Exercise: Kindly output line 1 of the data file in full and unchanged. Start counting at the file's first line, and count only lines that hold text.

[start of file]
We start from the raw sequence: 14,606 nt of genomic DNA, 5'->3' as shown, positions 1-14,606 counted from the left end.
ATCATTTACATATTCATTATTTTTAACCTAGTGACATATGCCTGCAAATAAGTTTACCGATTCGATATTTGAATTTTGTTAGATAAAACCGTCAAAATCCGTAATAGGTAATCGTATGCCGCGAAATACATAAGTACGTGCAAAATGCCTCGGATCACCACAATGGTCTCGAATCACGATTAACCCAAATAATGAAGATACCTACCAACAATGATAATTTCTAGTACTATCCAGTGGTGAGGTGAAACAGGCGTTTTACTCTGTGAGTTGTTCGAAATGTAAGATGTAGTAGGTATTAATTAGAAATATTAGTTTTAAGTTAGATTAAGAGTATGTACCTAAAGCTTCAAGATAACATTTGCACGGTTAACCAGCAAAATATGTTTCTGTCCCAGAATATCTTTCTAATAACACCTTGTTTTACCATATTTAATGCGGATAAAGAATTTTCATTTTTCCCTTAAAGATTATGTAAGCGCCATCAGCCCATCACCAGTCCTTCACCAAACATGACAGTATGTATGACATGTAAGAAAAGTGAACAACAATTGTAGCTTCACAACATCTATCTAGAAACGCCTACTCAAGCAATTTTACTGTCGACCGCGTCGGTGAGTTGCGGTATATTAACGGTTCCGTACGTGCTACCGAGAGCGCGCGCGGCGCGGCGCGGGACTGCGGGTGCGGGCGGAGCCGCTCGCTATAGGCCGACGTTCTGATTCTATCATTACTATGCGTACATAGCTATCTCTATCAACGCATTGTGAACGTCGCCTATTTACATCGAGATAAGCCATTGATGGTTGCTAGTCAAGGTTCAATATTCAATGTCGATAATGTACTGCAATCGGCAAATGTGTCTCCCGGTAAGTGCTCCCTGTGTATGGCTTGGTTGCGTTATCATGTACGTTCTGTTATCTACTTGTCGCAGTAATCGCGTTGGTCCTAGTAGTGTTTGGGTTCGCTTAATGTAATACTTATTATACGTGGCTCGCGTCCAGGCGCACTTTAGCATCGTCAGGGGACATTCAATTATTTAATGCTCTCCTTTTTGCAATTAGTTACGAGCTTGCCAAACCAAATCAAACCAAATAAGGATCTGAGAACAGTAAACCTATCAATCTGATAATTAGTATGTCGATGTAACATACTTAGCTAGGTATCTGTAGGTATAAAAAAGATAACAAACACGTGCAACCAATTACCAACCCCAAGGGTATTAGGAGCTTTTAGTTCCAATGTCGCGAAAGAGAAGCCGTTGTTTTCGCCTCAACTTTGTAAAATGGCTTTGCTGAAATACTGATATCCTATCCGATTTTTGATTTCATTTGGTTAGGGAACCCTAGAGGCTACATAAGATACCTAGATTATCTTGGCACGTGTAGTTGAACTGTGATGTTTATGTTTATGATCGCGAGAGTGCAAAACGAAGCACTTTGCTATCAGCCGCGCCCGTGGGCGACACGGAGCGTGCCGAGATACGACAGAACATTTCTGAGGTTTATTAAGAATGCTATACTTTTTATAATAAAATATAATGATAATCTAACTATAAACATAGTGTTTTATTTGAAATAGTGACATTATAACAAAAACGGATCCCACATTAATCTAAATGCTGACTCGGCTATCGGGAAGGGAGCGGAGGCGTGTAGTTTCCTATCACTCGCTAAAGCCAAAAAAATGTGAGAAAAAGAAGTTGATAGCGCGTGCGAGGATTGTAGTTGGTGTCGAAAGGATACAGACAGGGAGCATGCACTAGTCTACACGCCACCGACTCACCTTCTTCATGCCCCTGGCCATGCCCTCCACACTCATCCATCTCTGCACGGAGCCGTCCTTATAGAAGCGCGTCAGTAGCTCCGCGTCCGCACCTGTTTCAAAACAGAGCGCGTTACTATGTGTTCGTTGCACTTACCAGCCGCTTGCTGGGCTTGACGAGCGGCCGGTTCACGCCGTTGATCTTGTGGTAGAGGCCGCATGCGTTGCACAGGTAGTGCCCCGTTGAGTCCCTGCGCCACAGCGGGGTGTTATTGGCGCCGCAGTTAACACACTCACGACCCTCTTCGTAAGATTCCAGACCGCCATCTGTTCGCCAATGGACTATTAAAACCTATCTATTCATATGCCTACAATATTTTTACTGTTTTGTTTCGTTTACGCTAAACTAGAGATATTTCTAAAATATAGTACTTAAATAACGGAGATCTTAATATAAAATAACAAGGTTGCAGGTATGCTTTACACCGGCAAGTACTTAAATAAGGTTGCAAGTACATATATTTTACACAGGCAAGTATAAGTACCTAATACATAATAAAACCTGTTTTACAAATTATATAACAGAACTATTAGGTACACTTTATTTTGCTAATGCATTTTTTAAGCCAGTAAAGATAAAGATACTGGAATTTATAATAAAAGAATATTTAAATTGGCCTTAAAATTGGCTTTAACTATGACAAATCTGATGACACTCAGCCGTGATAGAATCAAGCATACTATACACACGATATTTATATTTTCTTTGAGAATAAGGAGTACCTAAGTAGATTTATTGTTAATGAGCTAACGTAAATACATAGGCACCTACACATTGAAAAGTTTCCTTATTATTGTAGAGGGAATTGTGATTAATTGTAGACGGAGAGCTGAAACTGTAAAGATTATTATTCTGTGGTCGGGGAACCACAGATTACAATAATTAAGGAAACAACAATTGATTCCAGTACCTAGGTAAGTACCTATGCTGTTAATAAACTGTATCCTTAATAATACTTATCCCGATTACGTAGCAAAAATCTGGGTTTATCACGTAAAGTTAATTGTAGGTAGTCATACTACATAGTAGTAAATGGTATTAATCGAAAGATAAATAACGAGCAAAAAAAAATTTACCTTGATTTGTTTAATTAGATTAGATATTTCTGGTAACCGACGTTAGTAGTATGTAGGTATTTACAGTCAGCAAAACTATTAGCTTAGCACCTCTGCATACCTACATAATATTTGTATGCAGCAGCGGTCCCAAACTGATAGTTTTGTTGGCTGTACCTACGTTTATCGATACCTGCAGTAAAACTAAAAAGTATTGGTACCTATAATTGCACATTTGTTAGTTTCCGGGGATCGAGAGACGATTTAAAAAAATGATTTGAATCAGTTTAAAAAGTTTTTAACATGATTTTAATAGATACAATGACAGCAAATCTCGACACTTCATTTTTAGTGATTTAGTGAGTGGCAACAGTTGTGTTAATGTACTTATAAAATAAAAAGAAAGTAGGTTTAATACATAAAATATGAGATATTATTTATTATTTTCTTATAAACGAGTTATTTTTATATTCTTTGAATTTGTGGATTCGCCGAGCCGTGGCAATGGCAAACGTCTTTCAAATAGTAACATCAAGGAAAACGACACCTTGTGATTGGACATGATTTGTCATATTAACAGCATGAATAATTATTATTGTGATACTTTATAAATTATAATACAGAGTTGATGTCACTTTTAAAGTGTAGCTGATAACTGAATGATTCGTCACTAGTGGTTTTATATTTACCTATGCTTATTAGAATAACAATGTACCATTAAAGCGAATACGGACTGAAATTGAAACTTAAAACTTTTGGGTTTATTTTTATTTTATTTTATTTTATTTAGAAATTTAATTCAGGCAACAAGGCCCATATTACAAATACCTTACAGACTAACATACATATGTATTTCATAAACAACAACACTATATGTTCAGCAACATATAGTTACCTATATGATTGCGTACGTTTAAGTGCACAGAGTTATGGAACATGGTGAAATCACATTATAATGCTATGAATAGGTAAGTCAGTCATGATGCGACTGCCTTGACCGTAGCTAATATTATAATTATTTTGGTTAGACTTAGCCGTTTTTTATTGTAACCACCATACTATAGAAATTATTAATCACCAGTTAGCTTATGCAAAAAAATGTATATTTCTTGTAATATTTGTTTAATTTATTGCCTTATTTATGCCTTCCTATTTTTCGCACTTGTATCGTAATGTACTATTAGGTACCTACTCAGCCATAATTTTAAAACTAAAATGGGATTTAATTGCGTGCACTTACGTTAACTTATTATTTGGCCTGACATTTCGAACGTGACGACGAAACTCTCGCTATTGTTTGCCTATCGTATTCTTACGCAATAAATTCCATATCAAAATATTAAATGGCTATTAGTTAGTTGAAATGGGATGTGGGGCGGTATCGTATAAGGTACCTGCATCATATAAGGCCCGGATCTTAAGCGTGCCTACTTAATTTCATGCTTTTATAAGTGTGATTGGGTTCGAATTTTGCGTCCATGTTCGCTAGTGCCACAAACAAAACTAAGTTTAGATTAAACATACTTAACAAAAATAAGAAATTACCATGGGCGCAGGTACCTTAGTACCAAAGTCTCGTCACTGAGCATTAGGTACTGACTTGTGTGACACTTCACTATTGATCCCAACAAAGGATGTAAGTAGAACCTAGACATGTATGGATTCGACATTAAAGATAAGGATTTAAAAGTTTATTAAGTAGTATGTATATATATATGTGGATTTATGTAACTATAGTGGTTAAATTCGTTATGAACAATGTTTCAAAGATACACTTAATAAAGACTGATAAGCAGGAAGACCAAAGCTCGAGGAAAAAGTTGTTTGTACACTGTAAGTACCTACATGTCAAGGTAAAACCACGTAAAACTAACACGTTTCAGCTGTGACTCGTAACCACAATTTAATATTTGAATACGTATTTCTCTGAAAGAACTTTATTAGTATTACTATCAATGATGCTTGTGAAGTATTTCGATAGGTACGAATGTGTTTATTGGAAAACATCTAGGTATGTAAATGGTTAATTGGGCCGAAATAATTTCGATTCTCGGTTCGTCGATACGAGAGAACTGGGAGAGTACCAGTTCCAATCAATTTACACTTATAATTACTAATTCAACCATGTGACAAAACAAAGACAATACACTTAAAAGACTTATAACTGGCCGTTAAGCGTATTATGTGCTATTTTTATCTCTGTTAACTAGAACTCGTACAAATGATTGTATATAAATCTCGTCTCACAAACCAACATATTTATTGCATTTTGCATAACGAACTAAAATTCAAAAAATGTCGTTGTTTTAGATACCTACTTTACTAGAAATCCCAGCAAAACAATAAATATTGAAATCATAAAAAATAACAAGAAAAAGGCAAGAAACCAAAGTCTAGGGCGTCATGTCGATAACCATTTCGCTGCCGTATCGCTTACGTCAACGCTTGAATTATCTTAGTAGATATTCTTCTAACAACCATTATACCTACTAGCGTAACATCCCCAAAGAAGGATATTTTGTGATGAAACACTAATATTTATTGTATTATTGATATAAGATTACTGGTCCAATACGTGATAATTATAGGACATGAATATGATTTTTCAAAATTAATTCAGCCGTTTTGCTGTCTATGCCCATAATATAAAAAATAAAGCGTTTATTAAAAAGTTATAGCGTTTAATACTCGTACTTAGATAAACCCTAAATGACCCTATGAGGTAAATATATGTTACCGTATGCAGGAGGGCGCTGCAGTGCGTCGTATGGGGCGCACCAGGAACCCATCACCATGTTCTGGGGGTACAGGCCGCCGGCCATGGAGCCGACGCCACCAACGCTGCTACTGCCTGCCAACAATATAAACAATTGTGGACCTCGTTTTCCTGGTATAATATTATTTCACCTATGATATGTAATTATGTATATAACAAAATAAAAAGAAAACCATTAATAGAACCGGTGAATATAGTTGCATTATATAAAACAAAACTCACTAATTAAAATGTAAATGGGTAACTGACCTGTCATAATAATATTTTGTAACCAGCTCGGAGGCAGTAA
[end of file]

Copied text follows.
We start from the raw sequence: 14,606 nt of genomic DNA, 5'->3' as shown, positions 1-14,606 counted from the left end.